Weekend Retreats – Weekend retreats for men built around outdoor sports and fellowship themes have a useful role to play in continuing discipleship efforts. Discipleship retreats and day trips for golfers, hunters, motorcycle riders, fishermen, and others use built-in affinities for spiritual growth purposes.
Men’s Fraternity – Men’s Fraternity was started by Robert Lewis, Pastor-at-Large of Fellowship Bible Church in Little Rock, Arkansas. Men’s Fraternity is a series of three one-year-long studies, beginning with “The Quest for Authentic Manhood,” followed by “Authentic Manhood: Winning at Work and Home,” and concluding with “The Great Adventure” series. More than just a rally or a Bible study, Men’s Fraternity provides men with an encouraging process that teaches them how to live lives of authentic manhood as modeled by Jesus Christ and directed by the Word of God. These resources were designed to help men come together and strengthen each other through weekly sessions that combine biblical teaching and small group interaction.
Block Parties – Community-based block parties are avenues for personalizing and contextualizing ministry to students, children, parents and neighborhoods.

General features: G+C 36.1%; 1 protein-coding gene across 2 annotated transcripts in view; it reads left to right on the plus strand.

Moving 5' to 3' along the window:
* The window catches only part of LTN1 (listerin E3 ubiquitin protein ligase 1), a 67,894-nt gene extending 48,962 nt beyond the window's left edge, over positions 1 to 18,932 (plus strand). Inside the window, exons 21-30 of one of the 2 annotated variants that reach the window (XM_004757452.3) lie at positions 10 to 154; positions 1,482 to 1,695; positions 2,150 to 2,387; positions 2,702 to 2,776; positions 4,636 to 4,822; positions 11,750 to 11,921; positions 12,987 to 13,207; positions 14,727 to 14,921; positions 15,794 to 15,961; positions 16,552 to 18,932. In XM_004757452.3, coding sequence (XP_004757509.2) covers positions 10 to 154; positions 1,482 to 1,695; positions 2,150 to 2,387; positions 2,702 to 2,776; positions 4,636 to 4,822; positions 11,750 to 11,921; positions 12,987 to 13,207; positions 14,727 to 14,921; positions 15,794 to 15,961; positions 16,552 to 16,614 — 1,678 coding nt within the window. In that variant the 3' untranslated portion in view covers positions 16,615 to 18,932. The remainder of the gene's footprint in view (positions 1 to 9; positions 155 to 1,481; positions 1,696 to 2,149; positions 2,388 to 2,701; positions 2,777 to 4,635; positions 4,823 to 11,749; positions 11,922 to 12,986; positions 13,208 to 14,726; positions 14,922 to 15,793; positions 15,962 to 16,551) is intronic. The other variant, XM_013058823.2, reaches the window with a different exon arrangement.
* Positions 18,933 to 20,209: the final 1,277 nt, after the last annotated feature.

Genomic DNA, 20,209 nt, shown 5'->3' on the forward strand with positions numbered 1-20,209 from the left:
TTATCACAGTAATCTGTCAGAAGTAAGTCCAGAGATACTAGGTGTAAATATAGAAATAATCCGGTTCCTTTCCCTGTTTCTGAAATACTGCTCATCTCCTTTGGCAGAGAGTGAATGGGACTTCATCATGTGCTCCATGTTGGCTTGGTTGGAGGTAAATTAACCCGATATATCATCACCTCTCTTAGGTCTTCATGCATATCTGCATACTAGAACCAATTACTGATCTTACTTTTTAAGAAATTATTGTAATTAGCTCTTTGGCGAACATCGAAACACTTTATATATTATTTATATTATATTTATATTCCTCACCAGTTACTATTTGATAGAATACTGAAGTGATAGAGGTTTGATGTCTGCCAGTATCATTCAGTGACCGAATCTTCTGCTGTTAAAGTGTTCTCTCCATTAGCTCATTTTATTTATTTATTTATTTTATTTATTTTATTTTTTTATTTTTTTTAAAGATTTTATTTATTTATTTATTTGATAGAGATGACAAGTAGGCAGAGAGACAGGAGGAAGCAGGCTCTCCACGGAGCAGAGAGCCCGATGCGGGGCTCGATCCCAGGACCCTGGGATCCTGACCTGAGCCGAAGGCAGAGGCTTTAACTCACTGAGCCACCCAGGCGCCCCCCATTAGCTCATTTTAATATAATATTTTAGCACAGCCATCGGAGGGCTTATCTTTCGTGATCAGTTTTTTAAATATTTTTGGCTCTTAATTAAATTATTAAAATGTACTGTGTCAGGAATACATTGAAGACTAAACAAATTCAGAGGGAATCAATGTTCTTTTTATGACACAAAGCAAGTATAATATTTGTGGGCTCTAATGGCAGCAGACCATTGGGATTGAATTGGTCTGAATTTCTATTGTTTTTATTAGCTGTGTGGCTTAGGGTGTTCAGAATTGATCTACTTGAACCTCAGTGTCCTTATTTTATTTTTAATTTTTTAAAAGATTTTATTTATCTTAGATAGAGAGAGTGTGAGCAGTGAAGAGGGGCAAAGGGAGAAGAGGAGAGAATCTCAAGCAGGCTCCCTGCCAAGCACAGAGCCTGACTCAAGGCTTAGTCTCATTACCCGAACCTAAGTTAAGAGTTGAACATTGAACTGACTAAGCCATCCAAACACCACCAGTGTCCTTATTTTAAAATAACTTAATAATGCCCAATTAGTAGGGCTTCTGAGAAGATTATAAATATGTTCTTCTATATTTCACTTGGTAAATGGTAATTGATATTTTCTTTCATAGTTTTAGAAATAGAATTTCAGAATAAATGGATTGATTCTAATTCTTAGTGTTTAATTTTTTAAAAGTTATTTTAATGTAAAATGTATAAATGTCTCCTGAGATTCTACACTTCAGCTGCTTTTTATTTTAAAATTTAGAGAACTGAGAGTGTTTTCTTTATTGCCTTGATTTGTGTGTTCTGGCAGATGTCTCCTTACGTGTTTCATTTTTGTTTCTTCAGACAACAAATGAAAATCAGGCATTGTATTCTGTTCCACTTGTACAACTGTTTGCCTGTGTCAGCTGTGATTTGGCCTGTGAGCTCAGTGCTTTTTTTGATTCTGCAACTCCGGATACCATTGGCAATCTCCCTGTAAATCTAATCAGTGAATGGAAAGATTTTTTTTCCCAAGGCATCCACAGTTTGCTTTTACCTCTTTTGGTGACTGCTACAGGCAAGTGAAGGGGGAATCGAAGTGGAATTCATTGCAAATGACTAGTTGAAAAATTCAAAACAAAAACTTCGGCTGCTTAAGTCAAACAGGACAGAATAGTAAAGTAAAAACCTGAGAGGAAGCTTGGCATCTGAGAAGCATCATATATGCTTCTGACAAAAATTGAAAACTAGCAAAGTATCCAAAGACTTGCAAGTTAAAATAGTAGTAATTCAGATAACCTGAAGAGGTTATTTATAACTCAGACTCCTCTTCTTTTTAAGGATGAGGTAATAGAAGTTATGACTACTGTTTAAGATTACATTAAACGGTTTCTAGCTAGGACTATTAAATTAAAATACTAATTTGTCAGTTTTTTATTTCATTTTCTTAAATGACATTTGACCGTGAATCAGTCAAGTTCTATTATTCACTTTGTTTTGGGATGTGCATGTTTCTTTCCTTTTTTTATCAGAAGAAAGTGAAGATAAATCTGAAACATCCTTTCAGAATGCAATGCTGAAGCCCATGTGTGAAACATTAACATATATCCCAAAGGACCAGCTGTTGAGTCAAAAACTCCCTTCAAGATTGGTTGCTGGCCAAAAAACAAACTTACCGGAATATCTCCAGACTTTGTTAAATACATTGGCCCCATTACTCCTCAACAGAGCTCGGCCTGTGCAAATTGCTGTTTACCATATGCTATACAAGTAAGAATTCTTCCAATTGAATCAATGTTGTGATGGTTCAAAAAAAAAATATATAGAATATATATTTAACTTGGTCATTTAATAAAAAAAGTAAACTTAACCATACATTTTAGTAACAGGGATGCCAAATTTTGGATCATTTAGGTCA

Center for Parent-Youth Understanding (CPYU) – Founded in 1990 by Walt Mueller, CPYU has developed an international reputation as a voice providing cutting-edge information, resources and analysis on today’s youth culture. The mission of CPYU is to work with churches, schools, and community organizations to build stronger relationships between young people and those charged with helping them grow into healthy adulthood.
Parent Conferences, Meetings & Study Groups – Special discipleship studies or weekend conferences for student parents can deal with key issues they face with their kids and contemporary culture. Issues might include social media, communication, relationships, addictions, cultural influences, adolescent development, depression, generational conflict, and much more. Some student ministries offer quarterly, monthly or weekly parent meetings.
Student Clusters for Crowd-Gathering Events – Create small groups of students by age and appoint an adult and student leader to make periodic contacts. For group events, such as Wednesday night crowd-gathering activities, set up small clusters of (6-10) chairs so that student groups can sit together. This simple setup change makes the large group less intimidating for newcomers and younger students.
Backyard Kids Clubs – Consider neighborhood-based backyard kids clubs in lieu of a traditional Vacation Bible School to move church members, vision and outreach outside the walls and into the community. Consider unreached areas in your community and mobilize church members in those neighborhoods for ongoing outreach efforts.
Children’s Outreach Event – Encouraging kids to invite unchurched or absentee churched friends to fun events is a great inreach and outreach tool, especially when the event includes a clear presentation of the Gospel. Periodic events, spaced throughout the year on a quarterly basis, for example, build planned inreach and outreach into the ministry calendar.